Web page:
Farmworker group educates workers about dangers of pesticides
By MIREIDY FERNANDEZ, email@example.com
February 9, 2004
Three identical and unlabeled plastic bottles containing a red liquid sit on a table.
Two of them are fruit drinks.
The third is poison.
Which one will Immokalee farmworker Hermilo Ivan Cortes dare to drink out of?
Participating in scenarios like those, a group of 15 Immokalee field workers recently learned the
nuts and bolts of the dangers of pesticides often sprayed in the vegetable and fruit
fields to kill the insects that cling to the produce.
Leaders from the Immokalee office of the Farmworker Association of Florida didn't bother to show
workers an explanatory video on the subject or lecture them about the risks of pesticides and
precautions to take.
Instead, they focused an creating an interactive educational session that involved mock scenarios workers
are faced with in the fields and deciding how and when to seek first aid or in some cases immediate help
when someone's life is in danger.
Without a label, sticker or name on any of the three bottles, a farmworker could easily drink
the poison and not even know it.
"You have to be careful of what you drink because you could die," said Mateo Hernandez, a class
participant, who works as a tomato picker.
Hernandez has labored in the fields for the past two years since he arrived from his native Mexico,
he said, and has been exposed to pesticides.
"These are dangerous chemicals that hurt our eyes and make us sneeze a lot," said Hernandez, 41.
"I couldn't go to work recently for a whole month because I was coughing so much and even got a fever."
Among the staged scenarios during the educational workshop, farmworkers were asked to labor in the
fields while their supervisor sprayed pesticides on the crops. The supervisor then ordered the employee
to stay put and continue working even after the substance had splashed the worker's arm.
In this case, the spray was actually a can of air freshener. Had it been the real thing, the worker's health
could have been at risk, said Victor Grimaldo, an organizer with the Immokalee office of the
"Pesticides can enter your body through your pores and go through your brain, eventually destroying
your liver and stomach," he told the class. "It can reach the bloodstream and damage your organs.
You can get asthma and not be able to breathe."
When Hernandez doesn't use gloves to pick tomatoes, his hands and fingernails are left with a
black film or layer that is usually tough to remove with soap and water.
"It takes 10 days or even two weeks before that comes off," he said. "You have to keep washing and
washing your hands or you can always use bleach, but that can cause discoloration on your skin."
Francisco Javier Garza is a certified trainer in pesticides with the U.S. Environmental Protection Agency.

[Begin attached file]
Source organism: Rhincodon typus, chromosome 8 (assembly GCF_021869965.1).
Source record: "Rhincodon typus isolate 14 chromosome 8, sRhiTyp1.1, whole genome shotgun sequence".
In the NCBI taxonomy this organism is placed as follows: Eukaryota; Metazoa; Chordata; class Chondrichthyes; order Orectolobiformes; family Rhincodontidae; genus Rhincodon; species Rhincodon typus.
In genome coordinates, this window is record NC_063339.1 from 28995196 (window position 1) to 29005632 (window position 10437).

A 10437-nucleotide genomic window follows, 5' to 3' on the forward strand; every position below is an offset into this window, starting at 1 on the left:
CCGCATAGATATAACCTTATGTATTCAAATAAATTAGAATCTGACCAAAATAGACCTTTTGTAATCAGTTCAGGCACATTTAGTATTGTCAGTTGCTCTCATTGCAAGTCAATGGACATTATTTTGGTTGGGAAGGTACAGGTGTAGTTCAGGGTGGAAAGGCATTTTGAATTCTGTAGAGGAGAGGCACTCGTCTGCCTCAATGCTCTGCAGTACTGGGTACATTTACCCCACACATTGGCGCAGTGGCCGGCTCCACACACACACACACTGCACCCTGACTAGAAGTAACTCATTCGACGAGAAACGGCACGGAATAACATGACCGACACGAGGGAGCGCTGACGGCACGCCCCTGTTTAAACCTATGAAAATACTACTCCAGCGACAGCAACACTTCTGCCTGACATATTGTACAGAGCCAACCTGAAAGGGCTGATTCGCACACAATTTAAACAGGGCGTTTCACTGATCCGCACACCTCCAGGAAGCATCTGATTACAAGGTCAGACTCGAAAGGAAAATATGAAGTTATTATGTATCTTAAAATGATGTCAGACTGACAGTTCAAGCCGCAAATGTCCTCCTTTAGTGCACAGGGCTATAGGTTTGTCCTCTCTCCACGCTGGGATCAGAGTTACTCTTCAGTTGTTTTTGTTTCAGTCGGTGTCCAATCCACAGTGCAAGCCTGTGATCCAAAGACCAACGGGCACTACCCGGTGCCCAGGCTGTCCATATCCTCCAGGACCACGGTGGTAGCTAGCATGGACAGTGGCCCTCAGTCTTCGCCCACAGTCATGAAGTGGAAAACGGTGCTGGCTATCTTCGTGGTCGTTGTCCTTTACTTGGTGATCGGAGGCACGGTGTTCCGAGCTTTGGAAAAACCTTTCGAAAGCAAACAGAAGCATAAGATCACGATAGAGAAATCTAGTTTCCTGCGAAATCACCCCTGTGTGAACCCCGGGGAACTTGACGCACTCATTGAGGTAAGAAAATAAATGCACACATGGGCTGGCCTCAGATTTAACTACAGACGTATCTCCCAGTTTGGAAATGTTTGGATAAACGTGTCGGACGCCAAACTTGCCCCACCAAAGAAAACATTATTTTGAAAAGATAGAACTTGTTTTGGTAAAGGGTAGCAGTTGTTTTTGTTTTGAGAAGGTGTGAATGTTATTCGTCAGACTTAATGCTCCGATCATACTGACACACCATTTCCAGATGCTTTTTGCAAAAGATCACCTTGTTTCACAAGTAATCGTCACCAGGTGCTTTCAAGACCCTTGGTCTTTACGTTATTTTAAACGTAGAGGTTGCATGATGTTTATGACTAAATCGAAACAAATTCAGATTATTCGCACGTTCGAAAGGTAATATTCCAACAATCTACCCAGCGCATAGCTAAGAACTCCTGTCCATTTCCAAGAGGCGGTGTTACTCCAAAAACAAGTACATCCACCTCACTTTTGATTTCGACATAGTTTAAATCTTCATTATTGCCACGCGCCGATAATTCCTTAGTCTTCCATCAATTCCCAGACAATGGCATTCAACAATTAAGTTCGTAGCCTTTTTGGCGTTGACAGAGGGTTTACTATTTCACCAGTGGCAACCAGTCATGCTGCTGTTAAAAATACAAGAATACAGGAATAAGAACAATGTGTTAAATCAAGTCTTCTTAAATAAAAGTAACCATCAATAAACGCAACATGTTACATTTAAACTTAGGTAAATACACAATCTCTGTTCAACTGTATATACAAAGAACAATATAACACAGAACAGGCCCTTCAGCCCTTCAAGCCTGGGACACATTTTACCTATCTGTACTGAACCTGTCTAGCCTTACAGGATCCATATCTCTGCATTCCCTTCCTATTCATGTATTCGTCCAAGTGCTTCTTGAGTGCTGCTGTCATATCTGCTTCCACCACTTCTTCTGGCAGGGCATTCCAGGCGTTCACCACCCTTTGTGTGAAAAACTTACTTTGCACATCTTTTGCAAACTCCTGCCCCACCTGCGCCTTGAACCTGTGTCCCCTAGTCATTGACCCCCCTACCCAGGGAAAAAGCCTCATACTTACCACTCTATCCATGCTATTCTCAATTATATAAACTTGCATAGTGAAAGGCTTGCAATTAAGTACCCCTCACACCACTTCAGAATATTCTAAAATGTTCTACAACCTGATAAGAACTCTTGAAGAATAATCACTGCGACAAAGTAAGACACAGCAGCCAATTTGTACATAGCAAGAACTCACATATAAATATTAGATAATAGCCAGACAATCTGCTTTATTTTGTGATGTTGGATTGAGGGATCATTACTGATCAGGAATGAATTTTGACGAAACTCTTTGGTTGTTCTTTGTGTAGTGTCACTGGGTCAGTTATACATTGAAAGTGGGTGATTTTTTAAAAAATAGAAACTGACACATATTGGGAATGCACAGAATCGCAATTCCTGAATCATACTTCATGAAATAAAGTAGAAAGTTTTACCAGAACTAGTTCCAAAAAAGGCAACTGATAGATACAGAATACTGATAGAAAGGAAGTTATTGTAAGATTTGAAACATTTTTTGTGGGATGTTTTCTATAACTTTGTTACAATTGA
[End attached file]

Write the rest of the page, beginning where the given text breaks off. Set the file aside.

Garza, an organizer with the Homestead branch of the Farmworker Association in rural Miami-Dade County,
cautioned farmworkers about the constant dangers they're subjected to while working in the fields.
"The first big mistake that any worker can make is for he or she to believe what other people tell him or
her," he said. "Workers are often misled and they have a tendency to listen to a crew leader or a supervisor.
When they get sick, they don't ever think it's got anything to do with the pesticides. They blame their
illness on something else."
The U.S. Department of Agriculture requires growers to educate farmworkers about pesticides. To comply,
some corporations show workers a short video on the dangers of pesticides and sometimes it's narrated
in English, so workers can't understand, Grimaldo said.
"Watching a video about safety isn't enough and to top it off, the video isn't even in Spanish," he said.
"Who's going to understand that?"
Workers such as Juan Gabriel, a tractor driver for Gargiulo Farms, said he's constantly exposed to
pesticides, a potentially deadly chemical.
"You always have the fear that the chemical is going to get on your face," he said.
But pesticides don't just has a short-term effect on a person's health. Some of the long-term health problems
associated with pesticide-spraying include memory loss, cancer and even death, Garza said.
"Sometimes we blame the symptoms on other stuff," he told the attentive group of farmworkers. "Even 15 years
down the road, the symptoms are there or surface. Our brain starts to get damaged."
Some of the precautions workers can take on days where pesticides have been sprayed in the fields include:
change clothes, take a thorough shower, and visit your doctor if you feel you've been exposed to the chemical
or are having a reaction.
"If you're splashed by this, you need to see a doctor right away whether you have symptoms or not,"
Garza warned. "You can avoid the contamination of pesticides by washing your hands before you eat
and by not eating in the fields."
After the workshop's completion, the Farmworker Association awarded the 15 participating workers individualized
worker verification ID cards from the EPA to show they've undergone training.